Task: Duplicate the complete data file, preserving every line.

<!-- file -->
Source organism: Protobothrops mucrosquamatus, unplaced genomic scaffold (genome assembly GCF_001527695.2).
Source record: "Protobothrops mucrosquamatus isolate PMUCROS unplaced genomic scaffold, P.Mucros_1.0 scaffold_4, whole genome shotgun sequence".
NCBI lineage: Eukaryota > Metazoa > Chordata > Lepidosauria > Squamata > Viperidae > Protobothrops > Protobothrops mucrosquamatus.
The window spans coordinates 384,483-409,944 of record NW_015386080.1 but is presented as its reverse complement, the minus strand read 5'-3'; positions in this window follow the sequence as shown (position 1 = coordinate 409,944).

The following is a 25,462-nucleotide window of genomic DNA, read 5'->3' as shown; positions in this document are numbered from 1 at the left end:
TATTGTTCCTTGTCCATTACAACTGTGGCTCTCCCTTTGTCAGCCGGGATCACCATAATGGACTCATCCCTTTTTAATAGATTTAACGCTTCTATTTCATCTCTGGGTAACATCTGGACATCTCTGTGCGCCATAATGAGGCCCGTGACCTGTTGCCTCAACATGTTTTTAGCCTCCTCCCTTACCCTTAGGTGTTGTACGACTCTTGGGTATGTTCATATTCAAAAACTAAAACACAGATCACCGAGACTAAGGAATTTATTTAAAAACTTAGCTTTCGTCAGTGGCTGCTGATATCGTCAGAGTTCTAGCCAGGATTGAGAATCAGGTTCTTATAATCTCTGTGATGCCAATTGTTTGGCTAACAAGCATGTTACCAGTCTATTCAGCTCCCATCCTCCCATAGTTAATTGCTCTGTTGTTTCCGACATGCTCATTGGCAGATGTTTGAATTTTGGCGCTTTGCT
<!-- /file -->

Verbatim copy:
Source organism: Protobothrops mucrosquamatus, unplaced genomic scaffold (genome assembly GCF_001527695.2).
Source record: "Protobothrops mucrosquamatus isolate PMUCROS unplaced genomic scaffold, P.Mucros_1.0 scaffold_4, whole genome shotgun sequence".
NCBI lineage: Eukaryota > Metazoa > Chordata > Lepidosauria > Squamata > Viperidae > Protobothrops > Protobothrops mucrosquamatus.
The window spans coordinates 384,483-409,944 of record NW_015386080.1 but is presented as its reverse complement, the minus strand read 5'-3'; positions in this window follow the sequence as shown (position 1 = coordinate 409,944).

The following is a 25,462-nucleotide window of genomic DNA, read 5'->3' as shown; positions in this document are numbered from 1 at the left end:
TATTGTTCCTTGTCCATTACAACTGTGGCTCTCCCTTTGTCAGCCGGGATCACCATAATGGACTCATCCCTTTTTAATAGATTTAACGCTTCTATTTCATCTCTGGGTAACATCTGGACATCTCTGTGCGCCATAATGAGGCCCGTGACCTGTTGCCTCAACATGTTTTTAGCCTCCTCCCTTACCCTTAGGTGTTGTACGACTCTTGGGTATGTTCATATTCAAAAACTAAAACACAGATCACCGAGACTAAGGAATTTATTTAAAAACTTAGCTTTCGTCAGTGGCTGCTGATATCGTCAGAGTTCTAGCCAGGATTGAGAATCAGGTTCTTATAATCTCTGTGATGCCAATTGTTTGGCTAACAAGCATGTTACCAGTCTATTCAGCTCCCATCCTCCCATAGTTAATTGCTCTGTTGTTTCCGACATGCTCATTGGCAGATGTTTGAATTTTGGCGCTTTGCT